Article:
How to Paint a Red Fox Portrait in Watercolour

Skill Level : 1 Beginner

Medium : Watercolour Painting

Subject : Animals

Tutor : Dennis Clark

Class Length : 1 hour 59 minutes

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Class Description

The red fox is the largest of  all the fox species, and is found mostly in the Northern Hemisphere. Unfortunately it was introduced to Australia where it has become an extreme nuisance. A suitable watercolour painting for the beginner.

In the lesson you will learn:

1.  How to paint fur – long and short
2.  How to decide when to detail fur and
3.  How and when to just give the impression of fur
4.  How to paint the eyes

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Class Tutorial

Fox underpainting

Start the underpainting by adding a very light application of red/brown to the face area. This will be the highlight colour.

Mix up a slightly darker value of the previous colour mix, and start adding it to the body and the darker fur colour in the face. While still damp, drop in some very light blue/gray into the shadows areas. Don’t make it too dark at this stage as these are the initial sketching in of the shadows. It is easier to rectify mistake in a light colour as opposed to a much darker value.
Lightly outline the eye socket with a light blue/grey mix paint it in as shown. Add the small area of yellow to the left hand eye.

Painting the eyes

The eyes are very narrow and small, with the result there will be not too much detail to paint. The eyes have a bit of a squint. Do not lose the light yellow sunlit area in the left eye. Also, carefully add in the shadows on the top section of the eyes. This is the shadow caused by the eyebrows.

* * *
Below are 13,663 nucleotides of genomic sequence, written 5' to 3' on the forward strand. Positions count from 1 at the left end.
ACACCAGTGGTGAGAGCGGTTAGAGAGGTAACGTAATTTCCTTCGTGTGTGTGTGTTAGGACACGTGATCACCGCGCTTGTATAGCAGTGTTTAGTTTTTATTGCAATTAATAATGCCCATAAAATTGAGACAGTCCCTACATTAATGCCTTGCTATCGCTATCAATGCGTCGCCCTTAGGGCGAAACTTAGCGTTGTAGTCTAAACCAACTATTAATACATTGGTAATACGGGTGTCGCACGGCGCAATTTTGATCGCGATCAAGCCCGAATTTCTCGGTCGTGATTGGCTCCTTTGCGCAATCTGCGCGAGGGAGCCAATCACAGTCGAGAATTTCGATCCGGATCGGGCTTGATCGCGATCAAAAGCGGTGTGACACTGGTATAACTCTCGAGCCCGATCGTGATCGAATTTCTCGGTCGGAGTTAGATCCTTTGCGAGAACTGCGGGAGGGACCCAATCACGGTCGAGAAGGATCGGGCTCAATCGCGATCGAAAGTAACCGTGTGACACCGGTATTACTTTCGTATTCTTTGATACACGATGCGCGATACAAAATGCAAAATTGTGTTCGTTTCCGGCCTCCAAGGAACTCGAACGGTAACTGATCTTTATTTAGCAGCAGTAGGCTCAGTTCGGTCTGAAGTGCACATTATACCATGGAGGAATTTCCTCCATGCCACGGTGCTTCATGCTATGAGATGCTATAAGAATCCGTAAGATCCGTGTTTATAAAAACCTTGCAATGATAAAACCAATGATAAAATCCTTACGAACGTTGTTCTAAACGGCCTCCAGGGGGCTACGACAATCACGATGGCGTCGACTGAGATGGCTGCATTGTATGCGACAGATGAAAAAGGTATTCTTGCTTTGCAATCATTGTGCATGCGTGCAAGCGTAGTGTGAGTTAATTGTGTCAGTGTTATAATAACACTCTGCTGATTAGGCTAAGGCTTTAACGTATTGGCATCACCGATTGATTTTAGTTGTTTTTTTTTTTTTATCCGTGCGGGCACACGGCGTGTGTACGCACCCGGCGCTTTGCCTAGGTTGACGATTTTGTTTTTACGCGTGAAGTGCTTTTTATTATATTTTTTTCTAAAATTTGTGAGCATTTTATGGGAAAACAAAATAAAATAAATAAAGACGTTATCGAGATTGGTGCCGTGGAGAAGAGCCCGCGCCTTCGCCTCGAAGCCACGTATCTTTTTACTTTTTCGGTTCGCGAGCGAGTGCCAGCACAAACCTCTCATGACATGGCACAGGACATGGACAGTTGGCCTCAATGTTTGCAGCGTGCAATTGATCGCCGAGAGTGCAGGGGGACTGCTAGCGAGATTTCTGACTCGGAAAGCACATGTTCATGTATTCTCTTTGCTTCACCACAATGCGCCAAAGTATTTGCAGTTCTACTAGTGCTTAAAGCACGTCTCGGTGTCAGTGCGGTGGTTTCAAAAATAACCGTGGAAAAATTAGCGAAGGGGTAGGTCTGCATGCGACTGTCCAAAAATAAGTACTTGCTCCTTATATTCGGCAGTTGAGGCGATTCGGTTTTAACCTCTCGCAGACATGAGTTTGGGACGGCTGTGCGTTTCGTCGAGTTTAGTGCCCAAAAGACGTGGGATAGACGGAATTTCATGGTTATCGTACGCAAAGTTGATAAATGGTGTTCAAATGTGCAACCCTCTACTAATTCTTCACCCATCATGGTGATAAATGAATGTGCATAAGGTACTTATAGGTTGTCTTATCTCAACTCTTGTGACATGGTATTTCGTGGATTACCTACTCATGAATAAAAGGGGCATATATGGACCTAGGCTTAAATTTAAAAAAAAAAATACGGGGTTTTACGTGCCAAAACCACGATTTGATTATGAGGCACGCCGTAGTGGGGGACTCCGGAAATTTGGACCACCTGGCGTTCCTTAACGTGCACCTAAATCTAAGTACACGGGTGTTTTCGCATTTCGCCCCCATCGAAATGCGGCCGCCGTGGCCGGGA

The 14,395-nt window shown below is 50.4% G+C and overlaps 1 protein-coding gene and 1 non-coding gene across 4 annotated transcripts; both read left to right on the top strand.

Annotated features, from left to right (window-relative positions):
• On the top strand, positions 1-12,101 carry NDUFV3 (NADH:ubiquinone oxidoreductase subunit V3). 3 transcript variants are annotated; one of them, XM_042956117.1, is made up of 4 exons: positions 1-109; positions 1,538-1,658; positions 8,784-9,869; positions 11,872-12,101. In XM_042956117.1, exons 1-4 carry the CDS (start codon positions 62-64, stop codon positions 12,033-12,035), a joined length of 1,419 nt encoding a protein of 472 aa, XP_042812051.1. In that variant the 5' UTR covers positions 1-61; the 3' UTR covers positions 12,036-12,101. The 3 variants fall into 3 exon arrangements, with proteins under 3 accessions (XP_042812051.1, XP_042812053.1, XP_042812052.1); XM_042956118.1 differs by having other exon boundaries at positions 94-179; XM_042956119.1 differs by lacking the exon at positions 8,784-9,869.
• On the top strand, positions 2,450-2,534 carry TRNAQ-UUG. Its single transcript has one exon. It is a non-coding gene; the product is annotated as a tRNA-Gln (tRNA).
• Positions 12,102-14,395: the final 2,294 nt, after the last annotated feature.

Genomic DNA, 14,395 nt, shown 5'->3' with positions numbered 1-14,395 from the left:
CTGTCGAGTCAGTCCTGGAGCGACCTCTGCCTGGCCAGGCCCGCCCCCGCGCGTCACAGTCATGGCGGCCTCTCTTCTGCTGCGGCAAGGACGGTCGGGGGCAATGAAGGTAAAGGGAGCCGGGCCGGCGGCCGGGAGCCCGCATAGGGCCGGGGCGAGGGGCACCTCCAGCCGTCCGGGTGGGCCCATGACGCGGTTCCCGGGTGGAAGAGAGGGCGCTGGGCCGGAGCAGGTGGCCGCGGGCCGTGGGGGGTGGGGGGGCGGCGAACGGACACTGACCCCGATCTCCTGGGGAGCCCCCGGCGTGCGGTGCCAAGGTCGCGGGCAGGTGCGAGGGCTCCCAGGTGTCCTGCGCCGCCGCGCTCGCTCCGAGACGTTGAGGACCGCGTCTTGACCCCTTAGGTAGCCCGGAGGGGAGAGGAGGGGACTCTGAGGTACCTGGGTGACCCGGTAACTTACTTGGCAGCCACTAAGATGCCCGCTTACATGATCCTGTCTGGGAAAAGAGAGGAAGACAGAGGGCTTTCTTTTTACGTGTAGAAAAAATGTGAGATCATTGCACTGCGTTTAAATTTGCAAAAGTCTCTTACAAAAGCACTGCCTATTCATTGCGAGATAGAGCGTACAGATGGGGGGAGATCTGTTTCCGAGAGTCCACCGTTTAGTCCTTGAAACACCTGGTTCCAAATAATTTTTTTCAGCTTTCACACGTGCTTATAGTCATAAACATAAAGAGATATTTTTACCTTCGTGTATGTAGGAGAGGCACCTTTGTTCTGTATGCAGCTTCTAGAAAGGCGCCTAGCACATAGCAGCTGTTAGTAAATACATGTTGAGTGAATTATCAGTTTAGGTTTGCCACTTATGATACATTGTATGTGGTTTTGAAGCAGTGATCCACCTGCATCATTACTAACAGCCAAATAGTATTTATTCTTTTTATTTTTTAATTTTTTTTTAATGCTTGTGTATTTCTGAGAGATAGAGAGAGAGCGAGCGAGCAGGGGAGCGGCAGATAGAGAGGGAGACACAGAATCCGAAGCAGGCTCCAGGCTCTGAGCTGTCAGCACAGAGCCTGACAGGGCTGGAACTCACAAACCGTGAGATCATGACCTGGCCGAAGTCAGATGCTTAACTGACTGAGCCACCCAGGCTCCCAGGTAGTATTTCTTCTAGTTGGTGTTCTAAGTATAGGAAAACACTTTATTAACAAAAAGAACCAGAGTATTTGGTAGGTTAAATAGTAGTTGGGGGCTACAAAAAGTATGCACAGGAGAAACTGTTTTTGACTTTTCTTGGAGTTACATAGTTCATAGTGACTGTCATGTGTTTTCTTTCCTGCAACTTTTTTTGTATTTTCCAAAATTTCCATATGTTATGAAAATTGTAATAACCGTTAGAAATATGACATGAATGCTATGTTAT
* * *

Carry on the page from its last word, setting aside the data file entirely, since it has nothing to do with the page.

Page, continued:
Painting the nose

With a dark mix of Ultramarine and Burnt Sienna paint the nose. Lift out the lighter sections. Just block in the basics shapes at this stage.

Painting the ears

Begin the ears with the dark outline. Then add the dark section, and from this area, while it is still wet, negative paint the long hair by pulling the paint from here outwards. Use a thin #2 rigger brush to do this.

Painting the fur on the face

Paint the hair on the head with the #2 rigger brush. Pull towards the tips of the hairs in order to get them thin and pointed.

It is of vital importance that you paint the fur in the direction that the hairs fall or lie. This is one of the most important ways of showing the moulding of the body.

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After completing the painting I suddenly realized that this dark band over the nose was actually a shadow falling over it. You can either leave it out or leave it as a very light band. Don't paint it as dark as in this painting. If you have already done so then lift out as much as possible with a damp brush and dabbing with a tissue. It’s not serious if not all can be lifted out.

Start the body

Here stronger lines can be painted in to imply course hair. Always pull the brush in the direction of the hairs.

Add the dark patches. These are actually cast shadows and add to the interest of the body.  With the rigger brush, add the lighter hairs in the lighter area. Don't fill this light area up too much.

Edge the neck hairs with a light grey mix.

Complete the nose

With a damp brush blend and lift out the light reflections. Don't leave out the reflection on the tip of the nose.

Paint the background

Mix a warm blue/purple as shown in the palette and wash in the sky around the figure.

Keep the wash nice and loose. In other words, don't paint too dry. Keep the board at a slight angle so that a water bead forms. This helps to paint as even a surface as possible.

Final brush work

With the rigger brush go back and edge off the hairs against the sky. We need to soften and get rid of the hard edge that has formed between the body and the sky.

Final painting

About Dennis Clark

Dennis has been drawing and painting for most of his life (since 1944) and shortly after that in watercolours. During WWII there were no art books so to speak, so he had to teach himself through experimentation, sweat and tears. He teaches the following mediums online - Watercolours, Pastels, Acrylics, Pencil, Pastels, Pen and Ink and Oils.
Read more about Dennis Clark

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